The volumes in Sciences of Antiquity explore how the ancients saw, interpreted and handled the natural world, from the elements to the most complex of living things. Their discussions on these matters formed a resource for those who later worked on the same topics, including scientists. A consequent purpose is to provide historians with an understanding of the materials with which later writers, rather than passively receiving and transmitting ancient ideas, constructed their own world view.
Cosmology in Antiquity
By Vivian Nutton
December 14, 2023
The third edition of this magisterial account of medicine in the Greek and Roman worlds, written by the foremost expert on the subject, has been updated to incorporate the many new discoveries made in the field over the past decade. This revised volume includes discussions of several new or ...
By Gavin Hardy, Laurence Totelin
October 09, 2015
Gavin Hardy and Laurence Totelin have brought together their botanical and historical knowledge to produce this unique overview of ancient botany. It examines all the founding texts of botanical science, such as Theophrastus' Enquiry into Plants, Dioscorides' Materia Medica, Pliny the Elder's ...
By Rosemary Wright
July 28, 1995
The popularity of Stephen Hawking's work has put cosmology back in the public eye. The question of how the universe began, and why it hangs together, still puzzles scientists. Their puzzlement began two and a half thousand years ago when Greek philosophers first 'looked up at the sky and formed a ...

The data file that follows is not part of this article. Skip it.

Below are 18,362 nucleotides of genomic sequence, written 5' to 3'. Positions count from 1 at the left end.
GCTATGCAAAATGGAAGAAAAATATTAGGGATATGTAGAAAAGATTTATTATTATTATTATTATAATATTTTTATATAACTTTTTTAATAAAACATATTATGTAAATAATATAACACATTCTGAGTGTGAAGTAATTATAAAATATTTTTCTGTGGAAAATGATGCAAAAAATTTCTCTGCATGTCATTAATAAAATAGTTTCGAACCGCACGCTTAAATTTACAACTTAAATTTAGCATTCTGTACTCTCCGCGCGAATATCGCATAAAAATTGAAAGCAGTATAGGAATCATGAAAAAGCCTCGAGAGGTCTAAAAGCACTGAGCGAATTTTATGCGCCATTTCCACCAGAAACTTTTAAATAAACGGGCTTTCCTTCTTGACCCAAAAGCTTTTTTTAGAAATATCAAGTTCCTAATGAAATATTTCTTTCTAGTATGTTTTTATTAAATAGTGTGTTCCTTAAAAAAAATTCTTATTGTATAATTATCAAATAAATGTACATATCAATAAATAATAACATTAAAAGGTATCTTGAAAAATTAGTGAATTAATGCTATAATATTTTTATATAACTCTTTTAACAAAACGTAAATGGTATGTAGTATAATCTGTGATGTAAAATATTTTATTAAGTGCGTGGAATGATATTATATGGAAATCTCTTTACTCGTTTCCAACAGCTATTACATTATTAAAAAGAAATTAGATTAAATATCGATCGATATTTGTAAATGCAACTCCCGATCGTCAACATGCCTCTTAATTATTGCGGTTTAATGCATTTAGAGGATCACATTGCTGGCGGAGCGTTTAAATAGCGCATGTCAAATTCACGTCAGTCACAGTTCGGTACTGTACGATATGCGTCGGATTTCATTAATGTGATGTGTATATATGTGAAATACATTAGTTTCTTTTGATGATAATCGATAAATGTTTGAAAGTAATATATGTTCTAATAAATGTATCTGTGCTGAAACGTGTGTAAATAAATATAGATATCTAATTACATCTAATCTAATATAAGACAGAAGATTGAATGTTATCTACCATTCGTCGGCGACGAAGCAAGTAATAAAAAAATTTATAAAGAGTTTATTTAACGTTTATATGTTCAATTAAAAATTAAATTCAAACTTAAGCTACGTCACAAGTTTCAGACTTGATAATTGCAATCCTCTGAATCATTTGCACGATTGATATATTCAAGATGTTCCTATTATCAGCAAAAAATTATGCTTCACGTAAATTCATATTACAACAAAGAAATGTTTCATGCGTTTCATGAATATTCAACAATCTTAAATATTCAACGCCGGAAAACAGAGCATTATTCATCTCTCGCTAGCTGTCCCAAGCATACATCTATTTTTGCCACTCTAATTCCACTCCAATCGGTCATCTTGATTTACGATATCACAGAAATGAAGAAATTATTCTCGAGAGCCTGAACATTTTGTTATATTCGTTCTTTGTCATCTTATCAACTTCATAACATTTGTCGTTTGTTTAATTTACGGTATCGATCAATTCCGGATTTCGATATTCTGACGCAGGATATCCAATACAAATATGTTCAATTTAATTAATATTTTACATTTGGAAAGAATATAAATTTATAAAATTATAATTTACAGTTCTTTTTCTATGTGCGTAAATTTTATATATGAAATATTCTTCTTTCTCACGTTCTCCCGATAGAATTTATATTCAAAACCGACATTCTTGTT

By Robert Hannah
January 08, 2009
Time in Antiquity offers a detailed survey of the science of time and its measurement in the Greek and Roman worlds, including Babylon and Egypt where many of the first advances were made. Robert Hannah focuses on the physical aspects of time measurement, locating the means of measurement, and the ...
By Serafina Cuomo
September 07, 2001
The theorem of Pythagoras, Euclid's "Elements", Archimedes' method to find the volume of a sphere: all parts of the invaluable legacy of ancient mathematics. But ancient mathematics was also about counting and measuring, surveying land and attributing mystical significance to the number six. This ...
By Roger French
December 01, 1994
Ancient Natural History surveys the ways in which people in the ancient world thought about nature. The writings of Aristotle, Theophrastus, Strabo, Pliny are examined, as well as the popular beliefs of their contemporaries. Roger French finds that the same natural-historical material was used to ...
By Liba Taub
August 22, 2003
The first book of its kind in English, Ancient Meteorology discusses Greek and Roman approaches and attitudes to this broad discipline, which in classical antiquity included not only 'weather', but occurrences such as earthquakes and comets that today would be regarded as geological, astronomical ...